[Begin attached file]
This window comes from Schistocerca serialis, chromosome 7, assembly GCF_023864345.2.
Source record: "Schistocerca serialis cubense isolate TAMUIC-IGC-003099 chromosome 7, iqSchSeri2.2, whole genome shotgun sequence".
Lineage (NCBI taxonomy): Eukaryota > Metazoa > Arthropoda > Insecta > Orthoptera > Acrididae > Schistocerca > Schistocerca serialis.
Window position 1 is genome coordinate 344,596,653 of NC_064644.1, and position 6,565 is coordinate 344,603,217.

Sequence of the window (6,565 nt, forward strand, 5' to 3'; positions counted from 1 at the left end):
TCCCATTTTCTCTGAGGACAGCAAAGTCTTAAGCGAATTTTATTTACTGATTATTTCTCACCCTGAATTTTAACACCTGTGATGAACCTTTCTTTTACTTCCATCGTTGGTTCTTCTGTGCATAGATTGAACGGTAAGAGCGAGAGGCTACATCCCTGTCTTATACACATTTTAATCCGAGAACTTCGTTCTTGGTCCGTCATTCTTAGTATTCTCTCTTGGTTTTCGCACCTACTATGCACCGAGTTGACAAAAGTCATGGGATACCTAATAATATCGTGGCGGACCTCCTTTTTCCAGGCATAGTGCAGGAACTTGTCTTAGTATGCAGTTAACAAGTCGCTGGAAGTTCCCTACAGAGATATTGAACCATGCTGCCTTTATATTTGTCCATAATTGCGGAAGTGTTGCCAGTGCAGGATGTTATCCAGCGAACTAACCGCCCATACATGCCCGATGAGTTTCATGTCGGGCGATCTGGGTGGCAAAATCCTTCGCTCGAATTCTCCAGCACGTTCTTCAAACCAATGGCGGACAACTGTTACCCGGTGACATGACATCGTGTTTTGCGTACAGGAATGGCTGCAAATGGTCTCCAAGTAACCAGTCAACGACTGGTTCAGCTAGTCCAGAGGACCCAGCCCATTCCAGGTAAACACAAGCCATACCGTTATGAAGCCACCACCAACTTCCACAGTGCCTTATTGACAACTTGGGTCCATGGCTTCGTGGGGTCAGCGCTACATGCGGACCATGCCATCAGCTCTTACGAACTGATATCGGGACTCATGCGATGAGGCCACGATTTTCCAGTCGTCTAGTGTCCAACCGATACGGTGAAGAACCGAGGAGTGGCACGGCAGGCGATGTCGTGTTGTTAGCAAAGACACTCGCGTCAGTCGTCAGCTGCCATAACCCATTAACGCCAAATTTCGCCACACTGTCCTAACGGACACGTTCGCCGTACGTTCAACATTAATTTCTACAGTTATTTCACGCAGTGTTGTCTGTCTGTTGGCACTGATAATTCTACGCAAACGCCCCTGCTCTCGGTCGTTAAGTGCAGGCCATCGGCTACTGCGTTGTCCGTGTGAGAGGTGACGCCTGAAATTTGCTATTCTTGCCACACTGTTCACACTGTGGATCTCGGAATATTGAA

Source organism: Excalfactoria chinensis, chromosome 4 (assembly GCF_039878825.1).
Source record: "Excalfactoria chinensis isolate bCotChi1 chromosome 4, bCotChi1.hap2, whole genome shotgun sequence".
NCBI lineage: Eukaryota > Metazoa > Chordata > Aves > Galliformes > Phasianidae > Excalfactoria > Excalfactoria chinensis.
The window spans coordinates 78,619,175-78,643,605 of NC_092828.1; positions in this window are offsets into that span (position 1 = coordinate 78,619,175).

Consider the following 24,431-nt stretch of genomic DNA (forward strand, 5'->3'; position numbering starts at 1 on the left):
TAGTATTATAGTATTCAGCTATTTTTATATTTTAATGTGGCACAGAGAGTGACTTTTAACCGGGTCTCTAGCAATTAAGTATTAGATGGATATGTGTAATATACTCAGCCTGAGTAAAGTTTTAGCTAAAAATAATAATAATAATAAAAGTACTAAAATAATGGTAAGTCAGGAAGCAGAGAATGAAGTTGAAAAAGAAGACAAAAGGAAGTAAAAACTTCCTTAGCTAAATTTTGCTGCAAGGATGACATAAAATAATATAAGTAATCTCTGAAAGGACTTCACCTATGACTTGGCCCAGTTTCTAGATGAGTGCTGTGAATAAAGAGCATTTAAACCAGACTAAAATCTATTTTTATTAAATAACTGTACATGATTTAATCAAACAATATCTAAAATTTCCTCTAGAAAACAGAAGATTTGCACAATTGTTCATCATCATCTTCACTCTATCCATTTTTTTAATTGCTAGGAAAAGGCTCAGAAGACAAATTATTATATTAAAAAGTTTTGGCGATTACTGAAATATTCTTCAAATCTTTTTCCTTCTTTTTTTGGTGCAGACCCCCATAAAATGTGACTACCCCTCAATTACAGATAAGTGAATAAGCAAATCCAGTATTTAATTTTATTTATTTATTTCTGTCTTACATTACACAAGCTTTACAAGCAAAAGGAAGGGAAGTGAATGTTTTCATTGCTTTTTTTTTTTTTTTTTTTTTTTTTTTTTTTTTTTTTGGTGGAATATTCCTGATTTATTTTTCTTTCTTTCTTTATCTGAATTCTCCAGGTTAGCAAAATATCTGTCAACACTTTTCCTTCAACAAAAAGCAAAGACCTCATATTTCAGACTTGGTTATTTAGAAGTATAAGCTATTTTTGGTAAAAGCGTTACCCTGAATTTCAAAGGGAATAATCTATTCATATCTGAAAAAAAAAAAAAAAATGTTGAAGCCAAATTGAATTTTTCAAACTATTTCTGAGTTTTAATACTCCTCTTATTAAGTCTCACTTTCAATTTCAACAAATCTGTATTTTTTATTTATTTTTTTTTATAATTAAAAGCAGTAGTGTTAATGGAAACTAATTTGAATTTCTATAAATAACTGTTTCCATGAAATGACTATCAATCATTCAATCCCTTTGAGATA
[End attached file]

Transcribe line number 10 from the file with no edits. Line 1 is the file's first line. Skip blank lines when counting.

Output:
The window spans coordinates 78,619,175-78,643,605 of NC_092828.1; positions in this window are offsets into that span (position 1 = coordinate 78,619,175).